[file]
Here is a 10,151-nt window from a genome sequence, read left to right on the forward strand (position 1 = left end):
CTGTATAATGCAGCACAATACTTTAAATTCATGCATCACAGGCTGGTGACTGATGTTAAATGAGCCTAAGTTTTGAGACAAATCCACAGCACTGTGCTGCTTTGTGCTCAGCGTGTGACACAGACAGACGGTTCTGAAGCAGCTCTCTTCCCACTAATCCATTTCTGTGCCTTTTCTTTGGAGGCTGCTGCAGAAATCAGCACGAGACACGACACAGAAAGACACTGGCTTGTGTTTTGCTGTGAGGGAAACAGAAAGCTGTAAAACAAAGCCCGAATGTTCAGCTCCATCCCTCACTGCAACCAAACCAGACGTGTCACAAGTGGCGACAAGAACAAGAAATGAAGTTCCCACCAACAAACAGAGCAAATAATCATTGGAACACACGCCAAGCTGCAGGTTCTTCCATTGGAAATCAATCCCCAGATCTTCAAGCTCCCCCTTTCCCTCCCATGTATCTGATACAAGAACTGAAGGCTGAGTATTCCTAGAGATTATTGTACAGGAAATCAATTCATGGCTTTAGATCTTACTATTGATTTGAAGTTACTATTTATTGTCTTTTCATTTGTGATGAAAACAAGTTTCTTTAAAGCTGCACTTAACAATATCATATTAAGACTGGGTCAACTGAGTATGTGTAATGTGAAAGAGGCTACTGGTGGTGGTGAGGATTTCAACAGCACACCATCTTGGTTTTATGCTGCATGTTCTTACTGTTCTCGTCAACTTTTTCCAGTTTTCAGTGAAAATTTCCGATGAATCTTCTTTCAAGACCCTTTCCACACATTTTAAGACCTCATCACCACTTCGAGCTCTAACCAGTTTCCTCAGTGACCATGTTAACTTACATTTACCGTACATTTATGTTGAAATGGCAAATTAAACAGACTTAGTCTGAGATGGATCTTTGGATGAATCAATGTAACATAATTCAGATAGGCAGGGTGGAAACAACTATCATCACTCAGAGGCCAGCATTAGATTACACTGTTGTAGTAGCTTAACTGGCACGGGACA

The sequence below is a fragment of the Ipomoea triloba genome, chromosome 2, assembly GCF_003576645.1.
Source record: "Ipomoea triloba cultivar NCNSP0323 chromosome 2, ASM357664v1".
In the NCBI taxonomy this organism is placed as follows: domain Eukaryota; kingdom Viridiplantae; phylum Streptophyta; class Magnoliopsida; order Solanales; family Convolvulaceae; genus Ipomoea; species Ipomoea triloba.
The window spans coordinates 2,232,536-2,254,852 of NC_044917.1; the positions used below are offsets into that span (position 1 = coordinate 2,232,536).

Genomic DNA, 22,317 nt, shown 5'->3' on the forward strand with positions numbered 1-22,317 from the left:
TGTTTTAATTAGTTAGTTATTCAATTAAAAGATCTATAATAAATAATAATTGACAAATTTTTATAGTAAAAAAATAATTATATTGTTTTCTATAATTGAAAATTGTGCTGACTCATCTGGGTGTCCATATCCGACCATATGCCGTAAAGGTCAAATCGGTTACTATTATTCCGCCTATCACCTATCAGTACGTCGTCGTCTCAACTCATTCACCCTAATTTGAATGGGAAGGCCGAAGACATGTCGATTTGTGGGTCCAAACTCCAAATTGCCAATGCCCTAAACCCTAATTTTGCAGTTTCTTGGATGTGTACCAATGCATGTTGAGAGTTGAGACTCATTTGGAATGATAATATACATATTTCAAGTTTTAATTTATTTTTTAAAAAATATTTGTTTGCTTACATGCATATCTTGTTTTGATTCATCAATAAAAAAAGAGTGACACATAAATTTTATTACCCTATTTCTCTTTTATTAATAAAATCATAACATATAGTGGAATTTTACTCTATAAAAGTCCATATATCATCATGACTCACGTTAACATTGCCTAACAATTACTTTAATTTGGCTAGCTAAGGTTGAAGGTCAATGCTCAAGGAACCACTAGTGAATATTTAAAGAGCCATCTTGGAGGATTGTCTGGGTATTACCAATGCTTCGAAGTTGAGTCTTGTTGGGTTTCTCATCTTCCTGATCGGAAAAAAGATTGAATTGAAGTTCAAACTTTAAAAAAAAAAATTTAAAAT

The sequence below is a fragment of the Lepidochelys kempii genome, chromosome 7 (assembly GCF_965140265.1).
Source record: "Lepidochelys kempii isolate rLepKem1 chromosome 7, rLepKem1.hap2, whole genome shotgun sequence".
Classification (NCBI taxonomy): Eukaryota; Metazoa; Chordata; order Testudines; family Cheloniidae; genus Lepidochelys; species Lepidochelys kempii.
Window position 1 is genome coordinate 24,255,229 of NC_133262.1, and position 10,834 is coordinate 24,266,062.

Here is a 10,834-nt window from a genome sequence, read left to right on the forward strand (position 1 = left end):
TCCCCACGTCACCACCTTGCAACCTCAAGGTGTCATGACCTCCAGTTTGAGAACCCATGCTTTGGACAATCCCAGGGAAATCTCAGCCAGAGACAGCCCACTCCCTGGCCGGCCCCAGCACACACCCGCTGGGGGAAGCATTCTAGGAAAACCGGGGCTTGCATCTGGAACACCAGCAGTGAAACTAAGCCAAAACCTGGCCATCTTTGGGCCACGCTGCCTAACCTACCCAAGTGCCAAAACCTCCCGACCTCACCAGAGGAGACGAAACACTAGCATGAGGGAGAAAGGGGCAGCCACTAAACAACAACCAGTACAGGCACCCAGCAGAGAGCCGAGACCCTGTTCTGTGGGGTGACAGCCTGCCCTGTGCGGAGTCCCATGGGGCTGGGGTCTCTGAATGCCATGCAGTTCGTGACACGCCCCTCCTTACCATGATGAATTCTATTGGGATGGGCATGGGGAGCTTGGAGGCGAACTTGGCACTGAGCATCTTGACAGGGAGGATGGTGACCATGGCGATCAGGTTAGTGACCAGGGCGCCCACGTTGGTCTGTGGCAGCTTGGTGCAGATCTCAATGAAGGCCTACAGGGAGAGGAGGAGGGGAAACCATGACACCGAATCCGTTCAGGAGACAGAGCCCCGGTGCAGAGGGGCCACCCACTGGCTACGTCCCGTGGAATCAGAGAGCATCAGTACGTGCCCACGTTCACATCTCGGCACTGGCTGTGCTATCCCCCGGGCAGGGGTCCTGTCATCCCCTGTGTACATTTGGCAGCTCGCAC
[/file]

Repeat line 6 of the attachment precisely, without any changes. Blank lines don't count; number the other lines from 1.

The window spans coordinates 2,232,536-2,254,852 of NC_044917.1; the positions used below are offsets into that span (position 1 = coordinate 2,232,536).